That is international relations, stupid!
President Recep Tayyip Erdoğan’s visit to Germany has been portrayed as a success by supporters of the governing party, whereas dissident voices have regarded it as a failure to convince Merkel. It seems to me it was less successful than the ruling party expected, but more successful than the opposition viewed it. Not only the opposition in Turkey but also the Financial Times (FT) have claimed Merkel gave a “cool reception to Erdoğan’s call for detente” (Sept. 29-30).
In fact, it would be irrational to expect a warmer reception given the extent of tensions between Turkey and Germany. Nevertheless, it was warmer than government critics expected to be. Although the FT focuses more on Merkel’s criticism of Turkey’s democratic failures, I think Merkel sounded more interested in common interests rather than in Turkey’s internal problems.
It is well known Germany’s concern about keeping Syrian immigrants away from Europe is the first reason for Merkel’s interest in improving relations with Turkey. Now, there is also growing concern about the issue of Idlib. The Idlib issue may be regarded as important in the context of immigration as well, since it is thought a military operation will pave way for another flow of immigrants from northern Syria.
Nonetheless, another reason is also that Germany is part of the Western coalition in Syria and the United States-led coalition is more against the Russian role in Syria. Despite the differences and tensions between Germany and the U.S., they share the same view on Syria. So far, Turkey has managed to convince Russia not to continue a military operation and therefore, sided with the Western alliance without breaking up with Russia and Iran.
For the time being, according to a temporary agreement, Turkey and Russia will create a non-military zone along Idlib’s southern border. Yet, it is a very fragile process and that arrangement is far from the final solution in Syria, on one hand. On the other, Turkey expects a Western alliance to compromise its position concerning the Kurdish enclave in the eastern Euphrates in return for its efforts in Idlib.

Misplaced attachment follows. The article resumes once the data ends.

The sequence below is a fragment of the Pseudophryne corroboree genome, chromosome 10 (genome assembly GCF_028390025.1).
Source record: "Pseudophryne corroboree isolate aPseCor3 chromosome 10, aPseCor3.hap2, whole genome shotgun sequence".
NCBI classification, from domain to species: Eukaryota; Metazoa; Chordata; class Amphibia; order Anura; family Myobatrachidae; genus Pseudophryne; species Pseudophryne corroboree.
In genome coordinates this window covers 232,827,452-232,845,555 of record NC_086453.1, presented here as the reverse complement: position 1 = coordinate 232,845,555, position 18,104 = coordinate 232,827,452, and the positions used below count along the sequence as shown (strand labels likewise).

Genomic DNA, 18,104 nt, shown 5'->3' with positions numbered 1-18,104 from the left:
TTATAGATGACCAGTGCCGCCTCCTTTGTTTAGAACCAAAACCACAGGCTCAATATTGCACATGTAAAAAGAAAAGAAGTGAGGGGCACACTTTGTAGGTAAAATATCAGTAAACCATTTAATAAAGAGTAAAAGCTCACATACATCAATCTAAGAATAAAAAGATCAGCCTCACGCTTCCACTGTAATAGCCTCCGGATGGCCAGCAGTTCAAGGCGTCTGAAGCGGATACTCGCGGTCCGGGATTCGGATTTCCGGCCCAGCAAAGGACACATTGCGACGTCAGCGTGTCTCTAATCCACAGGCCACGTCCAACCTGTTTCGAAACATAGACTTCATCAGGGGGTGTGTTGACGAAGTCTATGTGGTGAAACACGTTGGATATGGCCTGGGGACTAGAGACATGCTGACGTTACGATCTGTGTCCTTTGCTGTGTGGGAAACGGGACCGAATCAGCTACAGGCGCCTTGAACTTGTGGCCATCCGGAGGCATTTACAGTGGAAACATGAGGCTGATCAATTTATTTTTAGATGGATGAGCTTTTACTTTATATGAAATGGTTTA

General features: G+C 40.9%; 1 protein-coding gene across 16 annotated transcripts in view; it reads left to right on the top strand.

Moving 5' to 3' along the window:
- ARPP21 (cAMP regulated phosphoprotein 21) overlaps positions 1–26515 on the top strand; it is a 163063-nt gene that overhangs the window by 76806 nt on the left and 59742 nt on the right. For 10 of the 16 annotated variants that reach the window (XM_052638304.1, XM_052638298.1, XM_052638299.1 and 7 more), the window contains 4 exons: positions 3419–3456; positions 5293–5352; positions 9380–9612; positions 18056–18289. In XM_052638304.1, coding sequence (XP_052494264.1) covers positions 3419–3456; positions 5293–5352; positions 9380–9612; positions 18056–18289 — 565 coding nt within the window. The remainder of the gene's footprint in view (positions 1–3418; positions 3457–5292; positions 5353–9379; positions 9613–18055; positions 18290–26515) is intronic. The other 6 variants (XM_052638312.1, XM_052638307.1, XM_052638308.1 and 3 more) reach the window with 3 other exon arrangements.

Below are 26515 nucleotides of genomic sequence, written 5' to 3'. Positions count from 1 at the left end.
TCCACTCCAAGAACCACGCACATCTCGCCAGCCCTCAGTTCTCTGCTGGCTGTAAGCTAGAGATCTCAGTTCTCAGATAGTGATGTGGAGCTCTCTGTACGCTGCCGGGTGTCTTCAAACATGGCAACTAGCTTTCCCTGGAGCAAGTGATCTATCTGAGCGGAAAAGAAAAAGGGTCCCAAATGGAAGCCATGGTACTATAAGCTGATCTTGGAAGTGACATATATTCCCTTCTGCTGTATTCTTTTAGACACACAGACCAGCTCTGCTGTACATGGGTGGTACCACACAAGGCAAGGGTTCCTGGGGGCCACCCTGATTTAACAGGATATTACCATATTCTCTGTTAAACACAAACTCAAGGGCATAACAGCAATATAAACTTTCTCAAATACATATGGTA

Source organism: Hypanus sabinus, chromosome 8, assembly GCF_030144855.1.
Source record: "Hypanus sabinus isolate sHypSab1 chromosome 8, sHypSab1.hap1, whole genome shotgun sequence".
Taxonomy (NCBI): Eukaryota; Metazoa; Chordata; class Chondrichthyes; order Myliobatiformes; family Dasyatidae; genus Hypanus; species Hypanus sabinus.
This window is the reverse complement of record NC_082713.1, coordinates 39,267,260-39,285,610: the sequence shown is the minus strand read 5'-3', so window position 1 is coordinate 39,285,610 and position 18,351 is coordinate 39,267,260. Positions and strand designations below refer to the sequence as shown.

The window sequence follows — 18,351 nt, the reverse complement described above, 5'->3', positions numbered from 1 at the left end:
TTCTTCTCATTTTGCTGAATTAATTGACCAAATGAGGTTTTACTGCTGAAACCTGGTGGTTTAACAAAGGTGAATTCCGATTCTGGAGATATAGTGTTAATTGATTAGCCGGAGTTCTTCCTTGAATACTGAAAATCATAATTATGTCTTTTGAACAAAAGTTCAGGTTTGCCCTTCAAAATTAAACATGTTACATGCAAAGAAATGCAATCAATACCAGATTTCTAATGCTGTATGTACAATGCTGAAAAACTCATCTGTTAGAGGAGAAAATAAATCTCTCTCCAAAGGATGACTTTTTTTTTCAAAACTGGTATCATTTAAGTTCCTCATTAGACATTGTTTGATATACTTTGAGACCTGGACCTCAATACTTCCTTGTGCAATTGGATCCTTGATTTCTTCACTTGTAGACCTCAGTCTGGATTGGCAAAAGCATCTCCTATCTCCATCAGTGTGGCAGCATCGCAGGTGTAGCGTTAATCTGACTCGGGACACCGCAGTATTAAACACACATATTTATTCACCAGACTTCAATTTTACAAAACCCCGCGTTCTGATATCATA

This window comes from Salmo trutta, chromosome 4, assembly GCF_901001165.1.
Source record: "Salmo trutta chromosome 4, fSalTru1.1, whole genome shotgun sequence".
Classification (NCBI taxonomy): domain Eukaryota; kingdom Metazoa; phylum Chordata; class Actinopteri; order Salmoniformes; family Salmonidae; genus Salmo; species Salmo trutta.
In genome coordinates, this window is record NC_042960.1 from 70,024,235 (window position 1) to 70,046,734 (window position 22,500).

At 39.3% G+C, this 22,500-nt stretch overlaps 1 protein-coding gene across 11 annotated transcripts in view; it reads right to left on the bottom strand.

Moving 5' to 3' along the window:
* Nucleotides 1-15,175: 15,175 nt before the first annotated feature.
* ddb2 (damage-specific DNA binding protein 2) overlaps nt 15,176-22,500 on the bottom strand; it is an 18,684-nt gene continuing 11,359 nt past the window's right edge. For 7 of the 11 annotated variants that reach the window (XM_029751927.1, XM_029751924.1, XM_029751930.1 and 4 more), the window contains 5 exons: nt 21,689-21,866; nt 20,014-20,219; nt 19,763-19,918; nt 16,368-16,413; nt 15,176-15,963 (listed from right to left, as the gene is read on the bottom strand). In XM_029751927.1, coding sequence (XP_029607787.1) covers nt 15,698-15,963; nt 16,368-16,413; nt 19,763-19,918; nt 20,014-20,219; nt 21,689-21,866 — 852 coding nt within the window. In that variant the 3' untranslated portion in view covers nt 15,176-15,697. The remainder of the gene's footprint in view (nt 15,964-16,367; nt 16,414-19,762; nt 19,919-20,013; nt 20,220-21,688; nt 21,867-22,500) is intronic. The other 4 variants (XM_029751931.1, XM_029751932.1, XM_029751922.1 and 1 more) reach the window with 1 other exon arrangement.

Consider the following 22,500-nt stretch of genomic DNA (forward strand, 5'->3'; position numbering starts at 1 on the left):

It is not to say that the governing party’s revived hope to improve Turkey’s relations with Germany and with the Western alliance will definitely prove futile, but prospects are more complex than a smooth revision of past disagreements. Erdoğan’s calls about the “threat” by Northern Syrian forces (YPG) falls on deaf ears, both in the U.S. and in Europe.
The major problem is that it is only Turkey who views the YPG as a threat; otherwise, the U.S. and the Western coalition regard Kurdish forces as useful allies in general in the fight against ISIL. Besides, Russia and Iran still keep silent about Kurds in Syria, although their efforts to reconcile Kurds and the Syrian President Bashar al-Assad have been unable to achieve any results, mostly due to the Kurd’s firm alliance with the U.S. In short, Turkey has no allies when it comes to the Kurdish issue and it does not seem things will change soon in that respect. It seems that all major parties, the U.S., Russia and Iran will stay in Syria for an unforeseeable length of time since a peaceful solution is still far from sight, whereas Turkey is expected to limit its role with the elimination of armed Islamists. It seems that all conflicting parties, the U.S., Russia and Iran agree on that point.
Finally, regardless of the complexity of Syrian politics and the problem of immigrants, Turkey proves to be taken seriously in the international arena for the time being and Erdoğan’s visit to Germany has proven that point. As for the Western concern for human rights, freedoms and the democracy deficit in Turkey, international relations are not working in tune with the expectations of Turkey’s dissenters. It is the bitter truth and another lesson for those who expect democracy to be a gift from external powers. That is international relations, stupid!